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Thursday, 17 April 2014

FFB - Ace of Knaves

On April 15, 21 years ago, Leslie Charteris died, aged 85. He was one of the very few authors who created a character that became a household name. In my library I have a selection of his earlier Saint books, all paperbacks, collected in the 1960s. So it seems fitting today, since it’s that weekly ‘forgotten book Friday’ time again, to look at one of his books.

After some thirty years or so, it was marvellous to reacquaint myself with the Saint, Patricia Holm, Hoppy Uniatz, Peter Quentin, Orace and Inspector Claud Eustace Teal. While I enjoyed Charteris’s later and shorter moral tales, I much prefer the older stories. Printed in 1937, this was the 17th book in the series and has a surprisingly grim edge to it that is lacking in the modern versions translated to TV.

The three novellas are told in Charteris’s inimitable omniscient narrator’s voice, often with his tongue in his cheek. He had a highly amusing turn of phrase: ‘They studied him with the detached curiosity of surgeons inspecting a new kind of tumour revealed by an operation.’

Charteris was also a keen observer and used language to good effect and because of this he’s a pleasure to read. Take, for example, a paragraph from Chapter 8: ‘The boisterous human fellowship of the Broken Sword was swallowed up in an abyss as he closed the door of the public bar behind him. As if he had been suddenly transported a thousand miles instead of merely over the breadth of a threshold, he passed into a different world as he faced the quiet road outside – a world where strange and horrible things happened such as the men he had left behind him to their beer would never believe, a world where a man’s life hung on the flicker of an eyelid and the splitting of a second, and where there was adventure of a keen corrosive kind such as the simple heroes of mythology had never lived to see. The Saint’s eyes swept left and right before he stepped out of the shadow of the porch, but he saw nothing instantly threatening…’ Great stuff!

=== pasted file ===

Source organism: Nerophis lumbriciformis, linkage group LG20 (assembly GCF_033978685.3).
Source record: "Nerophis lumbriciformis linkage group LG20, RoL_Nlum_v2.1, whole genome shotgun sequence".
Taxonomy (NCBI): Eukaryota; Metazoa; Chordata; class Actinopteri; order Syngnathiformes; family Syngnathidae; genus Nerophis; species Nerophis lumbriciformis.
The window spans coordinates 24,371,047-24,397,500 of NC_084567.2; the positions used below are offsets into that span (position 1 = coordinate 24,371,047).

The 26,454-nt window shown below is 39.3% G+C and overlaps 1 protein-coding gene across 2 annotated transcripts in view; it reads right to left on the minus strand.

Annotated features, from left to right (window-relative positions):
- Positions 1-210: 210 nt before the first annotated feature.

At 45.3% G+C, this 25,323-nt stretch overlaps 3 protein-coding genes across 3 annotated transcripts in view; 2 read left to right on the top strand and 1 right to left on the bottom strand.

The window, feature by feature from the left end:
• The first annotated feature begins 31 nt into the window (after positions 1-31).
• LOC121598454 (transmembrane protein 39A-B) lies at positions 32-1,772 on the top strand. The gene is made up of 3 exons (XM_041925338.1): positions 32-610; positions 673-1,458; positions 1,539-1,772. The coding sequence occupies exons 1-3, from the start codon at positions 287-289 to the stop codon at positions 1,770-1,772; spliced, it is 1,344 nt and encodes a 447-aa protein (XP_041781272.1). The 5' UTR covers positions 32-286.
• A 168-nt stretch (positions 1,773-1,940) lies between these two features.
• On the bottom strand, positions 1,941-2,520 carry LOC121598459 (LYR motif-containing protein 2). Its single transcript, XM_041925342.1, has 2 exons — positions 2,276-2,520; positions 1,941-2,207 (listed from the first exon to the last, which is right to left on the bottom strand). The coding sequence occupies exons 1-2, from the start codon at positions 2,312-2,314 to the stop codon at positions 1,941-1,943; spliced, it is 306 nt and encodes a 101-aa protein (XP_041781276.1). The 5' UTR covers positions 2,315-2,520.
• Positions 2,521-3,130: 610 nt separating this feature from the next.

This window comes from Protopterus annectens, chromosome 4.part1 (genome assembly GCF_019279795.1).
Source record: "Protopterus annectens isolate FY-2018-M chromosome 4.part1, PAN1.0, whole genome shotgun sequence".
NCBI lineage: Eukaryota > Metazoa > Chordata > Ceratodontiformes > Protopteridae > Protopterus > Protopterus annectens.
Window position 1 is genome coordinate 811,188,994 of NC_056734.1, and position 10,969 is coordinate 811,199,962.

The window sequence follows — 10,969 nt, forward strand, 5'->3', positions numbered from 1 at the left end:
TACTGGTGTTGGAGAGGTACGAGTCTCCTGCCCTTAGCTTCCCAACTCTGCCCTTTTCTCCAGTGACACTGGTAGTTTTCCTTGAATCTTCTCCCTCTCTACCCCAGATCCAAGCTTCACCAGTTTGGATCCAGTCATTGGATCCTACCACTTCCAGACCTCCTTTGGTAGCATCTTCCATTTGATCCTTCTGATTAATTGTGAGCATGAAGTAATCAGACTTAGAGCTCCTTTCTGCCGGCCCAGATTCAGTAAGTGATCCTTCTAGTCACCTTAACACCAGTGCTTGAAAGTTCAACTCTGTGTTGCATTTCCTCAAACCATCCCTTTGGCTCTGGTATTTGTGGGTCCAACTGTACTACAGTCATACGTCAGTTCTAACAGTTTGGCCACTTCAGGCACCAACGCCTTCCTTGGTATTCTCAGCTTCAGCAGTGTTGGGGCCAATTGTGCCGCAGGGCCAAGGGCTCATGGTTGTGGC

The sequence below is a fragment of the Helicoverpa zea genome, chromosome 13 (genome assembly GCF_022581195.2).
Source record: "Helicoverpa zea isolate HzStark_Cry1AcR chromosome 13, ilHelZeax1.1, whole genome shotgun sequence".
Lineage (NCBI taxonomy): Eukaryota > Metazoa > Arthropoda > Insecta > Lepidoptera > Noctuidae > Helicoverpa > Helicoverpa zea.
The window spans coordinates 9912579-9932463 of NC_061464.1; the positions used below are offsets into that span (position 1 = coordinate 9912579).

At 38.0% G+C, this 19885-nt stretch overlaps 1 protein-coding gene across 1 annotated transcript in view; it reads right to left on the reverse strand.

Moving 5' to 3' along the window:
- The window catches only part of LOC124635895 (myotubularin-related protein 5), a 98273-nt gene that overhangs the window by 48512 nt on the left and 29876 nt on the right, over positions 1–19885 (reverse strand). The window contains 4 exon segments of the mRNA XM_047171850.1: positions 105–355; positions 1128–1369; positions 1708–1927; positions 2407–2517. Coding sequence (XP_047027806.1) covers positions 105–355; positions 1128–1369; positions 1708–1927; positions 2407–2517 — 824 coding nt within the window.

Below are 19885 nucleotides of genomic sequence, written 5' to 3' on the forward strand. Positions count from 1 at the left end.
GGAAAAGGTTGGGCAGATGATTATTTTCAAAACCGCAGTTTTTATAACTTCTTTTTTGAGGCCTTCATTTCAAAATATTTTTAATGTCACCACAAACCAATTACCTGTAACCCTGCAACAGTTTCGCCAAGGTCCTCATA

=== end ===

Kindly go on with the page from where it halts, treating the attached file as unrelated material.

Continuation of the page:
See also my blogs November 2013 blogs:


The entire canon (bar the first book) have been republished; please refer to this website for more details...

In some small measure, my character Leon Cazador pays homage to Simon Templar, as he too attempts to right wrongs and make the ungodly pay. Twenty-two of his tales can be found in Spanish Eye, published by Crooked Cat.
Spanish Eye (Crooked Cat Publishing)
From here
From here




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